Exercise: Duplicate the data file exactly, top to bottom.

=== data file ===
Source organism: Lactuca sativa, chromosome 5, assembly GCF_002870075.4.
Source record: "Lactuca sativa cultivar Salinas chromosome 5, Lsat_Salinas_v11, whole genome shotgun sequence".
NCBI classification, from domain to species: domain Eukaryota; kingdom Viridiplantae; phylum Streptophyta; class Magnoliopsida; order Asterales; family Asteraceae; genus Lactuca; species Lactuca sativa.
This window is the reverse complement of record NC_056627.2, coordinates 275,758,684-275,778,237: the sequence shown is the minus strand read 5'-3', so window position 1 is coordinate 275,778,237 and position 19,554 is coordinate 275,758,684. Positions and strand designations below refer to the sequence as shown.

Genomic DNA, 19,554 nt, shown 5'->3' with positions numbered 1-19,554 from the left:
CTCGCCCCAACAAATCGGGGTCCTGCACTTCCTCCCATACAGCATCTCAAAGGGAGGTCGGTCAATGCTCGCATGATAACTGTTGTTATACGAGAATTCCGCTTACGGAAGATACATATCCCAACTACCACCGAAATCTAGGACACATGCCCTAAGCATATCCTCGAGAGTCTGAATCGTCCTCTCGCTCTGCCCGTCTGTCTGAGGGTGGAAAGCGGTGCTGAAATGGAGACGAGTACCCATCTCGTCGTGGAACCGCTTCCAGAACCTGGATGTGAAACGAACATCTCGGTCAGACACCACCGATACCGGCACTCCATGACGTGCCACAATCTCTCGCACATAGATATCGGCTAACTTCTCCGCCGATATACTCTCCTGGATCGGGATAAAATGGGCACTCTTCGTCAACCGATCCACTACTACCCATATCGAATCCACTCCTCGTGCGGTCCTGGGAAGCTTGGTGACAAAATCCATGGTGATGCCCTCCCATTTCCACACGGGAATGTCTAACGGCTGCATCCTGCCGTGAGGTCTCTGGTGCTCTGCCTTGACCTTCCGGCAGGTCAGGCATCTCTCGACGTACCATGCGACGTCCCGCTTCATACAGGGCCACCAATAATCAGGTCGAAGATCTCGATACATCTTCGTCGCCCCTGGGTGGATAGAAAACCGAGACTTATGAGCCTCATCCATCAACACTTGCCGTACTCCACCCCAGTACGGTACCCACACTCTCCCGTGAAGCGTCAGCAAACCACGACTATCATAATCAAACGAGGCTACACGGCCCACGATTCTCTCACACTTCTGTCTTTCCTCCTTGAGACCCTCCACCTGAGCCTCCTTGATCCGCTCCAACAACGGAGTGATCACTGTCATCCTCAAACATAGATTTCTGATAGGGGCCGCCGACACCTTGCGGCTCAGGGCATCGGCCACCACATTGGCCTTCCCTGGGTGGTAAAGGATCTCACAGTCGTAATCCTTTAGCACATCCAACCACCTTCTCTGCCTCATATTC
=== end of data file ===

Source organism: Lactuca sativa, chromosome 5, assembly GCF_002870075.4.
Source record: "Lactuca sativa cultivar Salinas chromosome 5, Lsat_Salinas_v11, whole genome shotgun sequence".
NCBI classification, from domain to species: domain Eukaryota; kingdom Viridiplantae; phylum Streptophyta; class Magnoliopsida; order Asterales; family Asteraceae; genus Lactuca; species Lactuca sativa.
This window is the reverse complement of record NC_056627.2, coordinates 275,758,684-275,778,237: the sequence shown is the minus strand read 5'-3', so window position 1 is coordinate 275,778,237 and position 19,554 is coordinate 275,758,684. Positions and strand designations below refer to the sequence as shown.

Genomic DNA, 19,554 nt, shown 5'->3' with positions numbered 1-19,554 from the left:
CTCGCCCCAACAAATCGGGGTCCTGCACTTCCTCCCATACAGCATCTCAAAGGGAGGTCGGTCAATGCTCGCATGATAACTGTTGTTATACGAGAATTCCGCTTACGGAAGATACATATCCCAACTACCACCGAAATCTAGGACACATGCCCTAAGCATATCCTCGAGAGTCTGAATCGTCCTCTCGCTCTGCCCGTCTGTCTGAGGGTGGAAAGCGGTGCTGAAATGGAGACGAGTACCCATCTCGTCGTGGAACCGCTTCCAGAACCTGGATGTGAAACGAACATCTCGGTCAGACACCACCGATACCGGCACTCCATGACGTGCCACAATCTCTCGCACATAGATATCGGCTAACTTCTCCGCCGATATACTCTCCTGGATCGGGATAAAATGGGCACTCTTCGTCAACCGATCCACTACTACCCATATCGAATCCACTCCTCGTGCGGTCCTGGGAAGCTTGGTGACAAAATCCATGGTGATGCCCTCCCATTTCCACACGGGAATGTCTAACGGCTGCATCCTGCCGTGAGGTCTCTGGTGCTCTGCCTTGACCTTCCGGCAGGTCAGGCATCTCTCGACGTACCATGCGACGTCCCGCTTCATACAGGGCCACCAATAATCAGGTCGAAGATCTCGATACATCTTCGTCGCCCCTGGGTGGATAGAAAACCGAGACTTATGAGCCTCATCCATCAACACTTGCCGTACTCCACCCCAGTACGGTACCCACACTCTCCCGTGAAGCGTCAGCAAACCACGACTATCATAATCAAACGAGGCTACACGGCCCACGATTCTCTCACACTTCTGTCTTTCCTCCTTGAGACCCTCCACCTGAGCCTCCTTGATCCGCTCCAACAACGGAGTGATCACTGTCATCCTCAAACATAGATTTCTGATAGGGGCCGCCGACACCTTGCGGCTCAGGGCATCGGCCACCACATTGGCCTTCCCTGGGTGGTAAAGGATCTCACAGTCGTAATCCTTTAGCACATCCAACCACCTTCTCTGCCTCATATTC